The Bureau is dedicated to providing the training, resources and management that help members safely and effectively resolve con-frontations through the application of de-escalation tools and lower levels of force.
Constitutional Standard-Graham v. Connor (1010.00)
It is the policy of the Bureau that members use only the force reasonably necessary under the totality of circumstances to per-form their duties and resolve confrontations effectively and safely. Such force may be used to accomplish the following official pur-poses:
a. Prevent or terminate the commission or attempted commis-sion of an offense.
b. Lawfully take a person into custody, make an arrest, or prevent an escape.
c. Prevent a suicide or serious self-inflicted injury.
d. Defend the member or other person from the use of physic cal force.
e. Accomplish some official purpose or duty that is authorized by law or judicial decree.
When determining if a member has used only the force reasona-bly necessary to perform their duties and resolve confrontations effectively and safely, the Bureau will consider the totality of cir-cumstances faced by the member, including the following:
a. Severity of the crime.
b. Time, tactics and resources available.
c. Attempt by the subject to avoid control by flight
d. Resisted efforts at control by the subject
e. Threat, extent of immediate threat to the officers, self or others.
f. Impact of the person's behavior on the public
g. The other circumstance that affects the balance of interests between the government and the person.
Bureau Standards (1010.00)
The Bureau expects members who face a confrontation to:
a. Seek out, as practical, information about the totality of cir-cumstances.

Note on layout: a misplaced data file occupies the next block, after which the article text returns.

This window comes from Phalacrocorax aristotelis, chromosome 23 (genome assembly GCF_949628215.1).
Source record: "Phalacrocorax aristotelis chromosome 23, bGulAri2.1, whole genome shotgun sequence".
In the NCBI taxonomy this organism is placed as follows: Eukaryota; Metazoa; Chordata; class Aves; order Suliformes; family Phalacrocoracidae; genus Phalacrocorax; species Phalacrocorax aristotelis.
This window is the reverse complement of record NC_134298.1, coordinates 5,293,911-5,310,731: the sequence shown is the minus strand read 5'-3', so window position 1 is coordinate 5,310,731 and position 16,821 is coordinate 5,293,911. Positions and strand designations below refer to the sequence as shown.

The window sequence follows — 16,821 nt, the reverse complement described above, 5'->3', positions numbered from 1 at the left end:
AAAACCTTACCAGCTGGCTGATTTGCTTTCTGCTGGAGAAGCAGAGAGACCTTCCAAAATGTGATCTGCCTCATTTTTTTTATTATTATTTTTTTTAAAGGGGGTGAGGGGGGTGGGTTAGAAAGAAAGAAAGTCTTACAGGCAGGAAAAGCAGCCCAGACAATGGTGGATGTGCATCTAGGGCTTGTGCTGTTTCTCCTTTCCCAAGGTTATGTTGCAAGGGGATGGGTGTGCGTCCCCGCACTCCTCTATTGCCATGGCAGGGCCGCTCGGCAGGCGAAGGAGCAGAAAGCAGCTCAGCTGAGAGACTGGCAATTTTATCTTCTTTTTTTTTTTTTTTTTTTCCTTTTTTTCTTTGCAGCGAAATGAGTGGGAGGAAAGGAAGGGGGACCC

b. Reasonably evaluate the totality of circumstances available to the member.
c. Consider, when the situation allows, the available de-escalation and force options.
d. Make decisions about the confrontation management op-tions reasonably calculated to resolve the confrontation safely and effectively with as little reliance on force as practical, and avoiding force altogether when practical.
e. When considering options during a confrontation with a person experiencing mental illness or emotional crisis, members must recognize and reasonably balance society's significant interest in providing care for that person.
f. The Bureau expects members to thoroughly describe their de-escalation and force decision making process in an ap-propriate report. The Bureau views the quality and sub-stance of this articulation as a strong indicator of a mem-ber's diligence and the quality of a member's thinking and decision making during the event.
g. The Bureau expects members to develop and display, over the course of their practice of law enforcement, the skills and abilities that allow them to regularly resolve confron-tations without resorting to the higher levels of allowable force.
Directive Specific Definitions
Force: Physical contact that is readily capable of causing physi-cal injury, as well as the pointing of a firearm.
Physical injury: As defined in ORS 161.015 (7), the impairment of physical condition or substantial pain.
Precipitation of Use of Force Prohibited (1010.00)
Members should recognize that their approach to confrontations may influence whether force becomes necessary and the extent to which force must be used.